Who do I know?
Whenever a new position opens up on their team, a good manager always asks themselves, “Who do I know?.” Of course, our first thought would be to go with someone familiar. Perhaps even someone we’ve worked with in the past. Many of us may even take the step of sending an email or making a call to people we know who could connect us with someone to hire.
Unfortunately, we often stop at a couple of emails because we don’t get the results we want. Not to mention our daily responsibilities pull us in different directions. We can “delegate” that task and get it off our plate by calling our HR departments and having them send along some resumes. That is a big mistake and one that risks the future success of our team.
Finding your next employee
Finding our next employee should not be exclusively delegated to our Human Resources department for one big reason: most great candidates are not looking for a job. Sure, we’ve all made good hires and met some talented people through the typical “post & screen” process, but it is clearly not the best way to consistently beat our competitors in the battle for talent.
Because the best talent is, typically, going to be well-respected where they work. They will have the benefit of working on the most interesting and visible projects at their current companies and will be well compensated. Isn’t that how your best employees would be treated? Well-respected professionals have little incentive to go online and start sending out resumes. Employees working on the most interesting projects at their current employers have little incentive to even have an updated resume to send.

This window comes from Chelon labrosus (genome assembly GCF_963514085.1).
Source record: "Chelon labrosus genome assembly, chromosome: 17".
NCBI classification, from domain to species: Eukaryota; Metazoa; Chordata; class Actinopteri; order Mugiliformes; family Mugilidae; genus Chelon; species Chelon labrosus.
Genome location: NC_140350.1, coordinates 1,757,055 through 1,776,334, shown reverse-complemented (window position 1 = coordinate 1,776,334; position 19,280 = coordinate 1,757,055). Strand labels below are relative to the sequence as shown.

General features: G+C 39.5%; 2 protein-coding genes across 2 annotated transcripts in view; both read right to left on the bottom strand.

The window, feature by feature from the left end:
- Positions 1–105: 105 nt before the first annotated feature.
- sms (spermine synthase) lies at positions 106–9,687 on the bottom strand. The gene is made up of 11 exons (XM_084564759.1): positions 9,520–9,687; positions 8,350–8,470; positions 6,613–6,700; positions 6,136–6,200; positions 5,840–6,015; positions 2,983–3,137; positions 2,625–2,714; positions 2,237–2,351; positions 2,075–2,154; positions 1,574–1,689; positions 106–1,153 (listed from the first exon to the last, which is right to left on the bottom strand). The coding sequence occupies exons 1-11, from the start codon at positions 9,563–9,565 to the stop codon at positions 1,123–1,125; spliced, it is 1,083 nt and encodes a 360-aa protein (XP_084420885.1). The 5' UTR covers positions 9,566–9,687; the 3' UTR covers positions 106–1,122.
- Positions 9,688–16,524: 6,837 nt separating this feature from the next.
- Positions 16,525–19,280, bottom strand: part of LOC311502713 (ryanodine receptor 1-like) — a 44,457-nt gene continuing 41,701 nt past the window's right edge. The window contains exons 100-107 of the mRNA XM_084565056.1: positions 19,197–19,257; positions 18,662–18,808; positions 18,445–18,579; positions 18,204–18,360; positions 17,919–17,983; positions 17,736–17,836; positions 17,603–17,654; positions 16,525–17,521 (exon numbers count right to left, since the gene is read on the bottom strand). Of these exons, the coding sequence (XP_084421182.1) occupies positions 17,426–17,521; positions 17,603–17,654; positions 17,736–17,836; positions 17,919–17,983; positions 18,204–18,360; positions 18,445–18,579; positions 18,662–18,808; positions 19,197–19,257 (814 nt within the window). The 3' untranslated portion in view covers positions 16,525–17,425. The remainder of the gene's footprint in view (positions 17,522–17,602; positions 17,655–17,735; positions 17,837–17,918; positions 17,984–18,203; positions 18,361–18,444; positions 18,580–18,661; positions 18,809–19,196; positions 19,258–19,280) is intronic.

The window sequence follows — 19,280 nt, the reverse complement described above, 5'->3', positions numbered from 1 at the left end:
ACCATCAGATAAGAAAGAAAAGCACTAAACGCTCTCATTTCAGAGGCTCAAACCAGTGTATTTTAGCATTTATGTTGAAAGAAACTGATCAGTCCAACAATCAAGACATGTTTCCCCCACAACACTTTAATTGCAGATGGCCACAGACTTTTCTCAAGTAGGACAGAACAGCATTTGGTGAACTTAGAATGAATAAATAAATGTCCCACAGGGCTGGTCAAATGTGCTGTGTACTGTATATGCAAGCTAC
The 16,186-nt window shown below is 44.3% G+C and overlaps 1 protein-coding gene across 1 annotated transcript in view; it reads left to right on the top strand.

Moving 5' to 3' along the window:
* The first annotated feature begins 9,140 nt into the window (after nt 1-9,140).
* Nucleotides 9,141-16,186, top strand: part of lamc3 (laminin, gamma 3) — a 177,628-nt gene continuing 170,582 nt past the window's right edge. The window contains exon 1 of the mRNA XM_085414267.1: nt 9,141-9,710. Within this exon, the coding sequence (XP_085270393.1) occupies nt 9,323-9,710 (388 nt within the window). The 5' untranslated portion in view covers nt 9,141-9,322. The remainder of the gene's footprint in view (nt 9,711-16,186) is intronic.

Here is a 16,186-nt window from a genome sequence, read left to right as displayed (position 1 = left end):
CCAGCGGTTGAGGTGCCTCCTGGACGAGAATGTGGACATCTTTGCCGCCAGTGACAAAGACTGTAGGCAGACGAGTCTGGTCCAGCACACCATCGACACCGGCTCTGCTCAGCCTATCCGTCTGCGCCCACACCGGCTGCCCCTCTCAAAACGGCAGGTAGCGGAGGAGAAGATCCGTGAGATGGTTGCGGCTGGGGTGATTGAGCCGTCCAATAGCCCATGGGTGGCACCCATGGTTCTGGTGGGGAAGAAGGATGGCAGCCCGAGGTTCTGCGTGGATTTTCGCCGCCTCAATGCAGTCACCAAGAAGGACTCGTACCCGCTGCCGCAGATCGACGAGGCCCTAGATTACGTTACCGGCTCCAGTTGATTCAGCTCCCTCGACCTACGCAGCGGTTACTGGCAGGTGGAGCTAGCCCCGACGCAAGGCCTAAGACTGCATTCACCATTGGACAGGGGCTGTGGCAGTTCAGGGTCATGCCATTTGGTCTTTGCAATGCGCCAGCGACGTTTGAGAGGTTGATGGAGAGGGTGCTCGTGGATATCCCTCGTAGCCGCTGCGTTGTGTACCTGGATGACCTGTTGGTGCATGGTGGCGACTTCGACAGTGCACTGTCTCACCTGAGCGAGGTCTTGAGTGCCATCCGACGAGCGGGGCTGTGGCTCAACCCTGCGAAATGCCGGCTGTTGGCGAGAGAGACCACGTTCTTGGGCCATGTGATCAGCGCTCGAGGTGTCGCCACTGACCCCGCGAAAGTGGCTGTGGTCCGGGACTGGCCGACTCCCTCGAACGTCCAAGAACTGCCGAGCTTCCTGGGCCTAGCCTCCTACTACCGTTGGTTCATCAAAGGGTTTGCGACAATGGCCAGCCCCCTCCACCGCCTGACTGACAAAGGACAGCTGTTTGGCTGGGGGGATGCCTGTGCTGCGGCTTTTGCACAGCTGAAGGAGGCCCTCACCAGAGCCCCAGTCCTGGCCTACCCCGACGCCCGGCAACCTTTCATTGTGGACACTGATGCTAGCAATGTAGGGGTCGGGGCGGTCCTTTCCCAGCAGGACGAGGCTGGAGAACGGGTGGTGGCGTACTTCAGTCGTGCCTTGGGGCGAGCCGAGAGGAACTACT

When high-performing people do start looking for something new, they don’t start by sending a resume to a job posting at a company they’ve never worked for. Like the competent professionals they are, they ask themselves the same question, “Who do I know?” As managers, we want to be in the list of people they think of.
Again, who do I know?
The way to do that and to find those high-performing employees and invite them to the team is to work our networks. We would look for individuals who work in the same or similar fields, regardless of their current job search status. How many of us hiring for a new employee, after asking ourselves, “Who do I know?,” start that conversation with a colleague by asking, “Do you know anyone who’s looking for a job?”. Forgetting that the best candidates aren’t always looking for a job?! This is where LinkedIn is a gift to recruiting. (If you do not already have a LinkedIn account, it’s time to set it up. Here is LinkedIn’s how-to guide for creating a profile. Today is the day.)
LinkedIn allows us to search on any keyword and even specify a radius to find people in the local geography. We can search for individuals that meet our needs and then reach out to them through the individual in our network that connected us to begin with! LinkedIn helps us know who we really could know and to find more readily who our professional contacts connect us to.
Although, the likelihood of the first individual we reach out to is interested in exactly what we have to offer may be slim. However, having connected with them makes them more likely to pass the info to their network. We can also invite them to reach out to us when they’re ready to explore new opportunities. It’s a hefty investment of our time, but a high-performing new employee will make it all worthwhile!
It’s what we do
Working our network, and yours, is exactly what we do at Right Resources. Due to our distinct advantage of having few other daily responsibilities, we have the time to do this more thoroughly. However, it’s critical for your team’s success that you are your best recruiter. For more tips on using LinkedIn for yourself, and how to mine it for better information, send us a quick message.
Written by Mark Tyrrell
Mark J. Tyrrell is the Managing Partner & Founder of Right Resources and has helped clients recruit talented professionals across the U.S. for nearly 2 decades. He’s a big fan of connecting passionate and mission-oriented folks with teams that draw that passion out into the world to make it a better place. He lives outside Baltimore with his 1 wife, 1 daughter, 1 son, 1 dog, and 1 cat and he regularly dances like nobody’s watching—and sometimes like everybody’s watching.